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The following program is in Perl.

cat "test... test... test..." | perl -e '$??s:;s:s;;$?::s;;=]=>%-{<-|}<&|`{;;y; -/:-@[-`{-};`-{/" -;;s;;$_;see'

Can somebody help me to understand how it works?

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up vote 5 down vote accepted

This bit of code's already been asked about on the Debian forums.

According to Lacek, the moderator on that thread, what the code originally did is rm -rf /, though they mention they've changed the version there so that people trying to figure out how it works don't delete their entire filesystem. There's also an explanation there of what the various parts of the Perl code do.

(Did you post this knowing what it did, or were you unaware of it?)

To quote Lacek's post on it:

Anyway, here is how the script works.

It is basically two regex substitutions and one transliteration. Piping anything into its standard input makes no difference, the perl code doesn't use its input in any way. If you split the long line on the boundaries of the expressions, you get this:

$??s:;s:s;;$?::
s;;=]=>%-{\\>%<-{;;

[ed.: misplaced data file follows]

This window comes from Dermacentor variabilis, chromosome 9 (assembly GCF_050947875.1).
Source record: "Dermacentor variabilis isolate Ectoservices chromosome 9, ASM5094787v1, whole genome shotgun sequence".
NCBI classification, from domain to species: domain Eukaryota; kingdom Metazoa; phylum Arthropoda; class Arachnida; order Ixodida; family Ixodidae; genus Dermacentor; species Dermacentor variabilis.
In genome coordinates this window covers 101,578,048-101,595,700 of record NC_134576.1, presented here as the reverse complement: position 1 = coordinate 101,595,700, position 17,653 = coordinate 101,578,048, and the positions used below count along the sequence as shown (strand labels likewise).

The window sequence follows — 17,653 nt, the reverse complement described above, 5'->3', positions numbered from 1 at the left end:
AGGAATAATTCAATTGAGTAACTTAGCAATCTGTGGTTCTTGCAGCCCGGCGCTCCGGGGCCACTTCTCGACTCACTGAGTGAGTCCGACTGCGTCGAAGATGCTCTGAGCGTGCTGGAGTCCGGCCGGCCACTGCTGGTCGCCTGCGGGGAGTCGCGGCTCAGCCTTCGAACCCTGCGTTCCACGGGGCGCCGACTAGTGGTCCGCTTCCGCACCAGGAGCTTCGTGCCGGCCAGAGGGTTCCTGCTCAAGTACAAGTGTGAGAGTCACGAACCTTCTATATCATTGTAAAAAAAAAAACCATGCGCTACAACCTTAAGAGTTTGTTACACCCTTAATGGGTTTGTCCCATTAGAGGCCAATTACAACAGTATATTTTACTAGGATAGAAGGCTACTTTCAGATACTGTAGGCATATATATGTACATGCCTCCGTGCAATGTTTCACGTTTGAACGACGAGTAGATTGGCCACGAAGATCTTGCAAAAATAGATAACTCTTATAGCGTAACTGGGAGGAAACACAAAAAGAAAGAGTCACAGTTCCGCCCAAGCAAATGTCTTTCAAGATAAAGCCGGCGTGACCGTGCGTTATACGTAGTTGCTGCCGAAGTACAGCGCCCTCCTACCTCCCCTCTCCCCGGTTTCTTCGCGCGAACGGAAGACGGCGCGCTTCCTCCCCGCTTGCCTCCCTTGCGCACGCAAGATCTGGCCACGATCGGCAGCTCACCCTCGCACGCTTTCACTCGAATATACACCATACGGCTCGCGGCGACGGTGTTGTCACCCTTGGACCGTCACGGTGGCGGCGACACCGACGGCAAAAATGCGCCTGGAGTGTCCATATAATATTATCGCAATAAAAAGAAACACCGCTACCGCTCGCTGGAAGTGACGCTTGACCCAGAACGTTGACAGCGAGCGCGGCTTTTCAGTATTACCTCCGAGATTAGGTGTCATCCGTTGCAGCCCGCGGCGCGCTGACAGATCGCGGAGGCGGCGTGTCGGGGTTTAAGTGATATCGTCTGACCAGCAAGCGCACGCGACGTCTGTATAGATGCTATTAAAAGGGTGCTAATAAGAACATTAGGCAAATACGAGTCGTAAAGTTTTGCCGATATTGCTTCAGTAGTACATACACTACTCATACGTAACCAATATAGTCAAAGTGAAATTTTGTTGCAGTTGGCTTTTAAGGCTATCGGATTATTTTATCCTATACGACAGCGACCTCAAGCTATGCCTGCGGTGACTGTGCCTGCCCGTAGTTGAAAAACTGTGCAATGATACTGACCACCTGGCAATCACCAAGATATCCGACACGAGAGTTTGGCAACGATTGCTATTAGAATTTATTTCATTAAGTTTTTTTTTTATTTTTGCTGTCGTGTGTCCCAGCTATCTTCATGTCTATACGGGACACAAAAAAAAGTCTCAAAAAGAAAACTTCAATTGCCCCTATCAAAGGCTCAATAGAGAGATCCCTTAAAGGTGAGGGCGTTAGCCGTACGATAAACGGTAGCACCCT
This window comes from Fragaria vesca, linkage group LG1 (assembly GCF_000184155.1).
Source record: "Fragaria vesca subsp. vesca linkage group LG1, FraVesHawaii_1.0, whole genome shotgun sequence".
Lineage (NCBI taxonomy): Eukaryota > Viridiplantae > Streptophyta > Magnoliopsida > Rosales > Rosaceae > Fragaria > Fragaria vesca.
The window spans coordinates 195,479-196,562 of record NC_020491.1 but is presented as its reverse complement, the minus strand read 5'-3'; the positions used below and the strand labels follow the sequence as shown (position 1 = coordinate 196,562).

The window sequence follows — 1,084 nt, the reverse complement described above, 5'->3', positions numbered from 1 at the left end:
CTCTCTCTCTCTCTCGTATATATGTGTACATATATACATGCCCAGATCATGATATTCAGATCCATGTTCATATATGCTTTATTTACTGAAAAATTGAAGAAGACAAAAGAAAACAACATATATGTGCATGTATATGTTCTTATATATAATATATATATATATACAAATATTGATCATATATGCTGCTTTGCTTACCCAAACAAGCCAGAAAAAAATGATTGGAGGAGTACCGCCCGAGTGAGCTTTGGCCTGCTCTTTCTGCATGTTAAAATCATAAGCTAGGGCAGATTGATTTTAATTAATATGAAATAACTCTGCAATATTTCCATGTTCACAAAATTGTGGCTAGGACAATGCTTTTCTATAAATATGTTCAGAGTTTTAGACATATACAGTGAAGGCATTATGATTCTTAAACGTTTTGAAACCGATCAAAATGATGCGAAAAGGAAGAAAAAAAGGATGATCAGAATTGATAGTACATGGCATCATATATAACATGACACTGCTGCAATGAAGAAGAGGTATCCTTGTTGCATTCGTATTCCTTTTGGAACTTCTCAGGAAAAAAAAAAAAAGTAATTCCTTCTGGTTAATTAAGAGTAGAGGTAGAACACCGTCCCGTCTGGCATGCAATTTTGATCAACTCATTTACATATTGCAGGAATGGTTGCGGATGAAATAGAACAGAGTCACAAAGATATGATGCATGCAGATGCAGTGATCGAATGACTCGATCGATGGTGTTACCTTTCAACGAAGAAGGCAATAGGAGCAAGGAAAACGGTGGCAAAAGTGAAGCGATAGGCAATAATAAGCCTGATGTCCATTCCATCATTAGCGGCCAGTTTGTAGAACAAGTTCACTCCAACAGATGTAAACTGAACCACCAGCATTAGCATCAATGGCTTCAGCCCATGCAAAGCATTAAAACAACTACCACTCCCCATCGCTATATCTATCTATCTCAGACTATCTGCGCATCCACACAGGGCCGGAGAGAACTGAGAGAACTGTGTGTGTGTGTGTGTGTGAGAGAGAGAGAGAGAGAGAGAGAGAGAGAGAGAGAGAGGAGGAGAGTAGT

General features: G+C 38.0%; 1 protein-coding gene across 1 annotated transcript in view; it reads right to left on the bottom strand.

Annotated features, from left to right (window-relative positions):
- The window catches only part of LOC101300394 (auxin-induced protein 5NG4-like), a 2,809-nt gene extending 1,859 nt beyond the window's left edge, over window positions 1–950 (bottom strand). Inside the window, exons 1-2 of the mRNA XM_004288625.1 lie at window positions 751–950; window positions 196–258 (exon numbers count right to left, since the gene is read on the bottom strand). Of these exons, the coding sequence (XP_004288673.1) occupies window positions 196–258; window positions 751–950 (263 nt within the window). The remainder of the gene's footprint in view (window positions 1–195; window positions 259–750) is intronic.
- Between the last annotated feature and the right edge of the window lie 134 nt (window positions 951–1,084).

y; -/:-@[-`{-};`-{/" -;;
s;;$_;see

The first line is a condition which does nothing save makes the code look more difficult. If the previous command originated from the perl code wasn't successful, it does some substitutions on the standard input (which the program doesn't use, so effectively it substitutes the nothing). Since no previous command exists, $? is always 0, so the first line never gets executed.

The second line substitutes the standard input (the nothing) for seemingly meaningless garbage.

The third line is a transliteration operator. It defines 4 ranges, in which the characters gets substituted to the one range and the 4 characters given in the transliteration replacement. I'd prefer not to write the whole transliteration table here, because it's a bit long. If you are really interested, just write the characters in the defined ranges (space to '/', ':' to '@', '[' to '(backtick)', and '{' to '}'), and write next to them the characters from the replacement range ('(backtick)' to '{'), and finally, write the remaining characters (/,", space and -) from the replacement pattern. When you have this table, you can see what character gets replaced to what.

The last line executes the resulting command by substituting the nothing with the resulted string (which is 'xterm'. Originally it was 'system"rm -rf /"', and is held in $_), evaluates the substitution as an expression and executes it.

(I've substituted 'backtick' for the actual backtick character here so that the code auto-formatting doesn't kick in.)

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1  
Actually I found that one person asked to try this program, but I wasn't able to understand code, so asked here. – Denis Solovov Nov 30 '11 at 9:44

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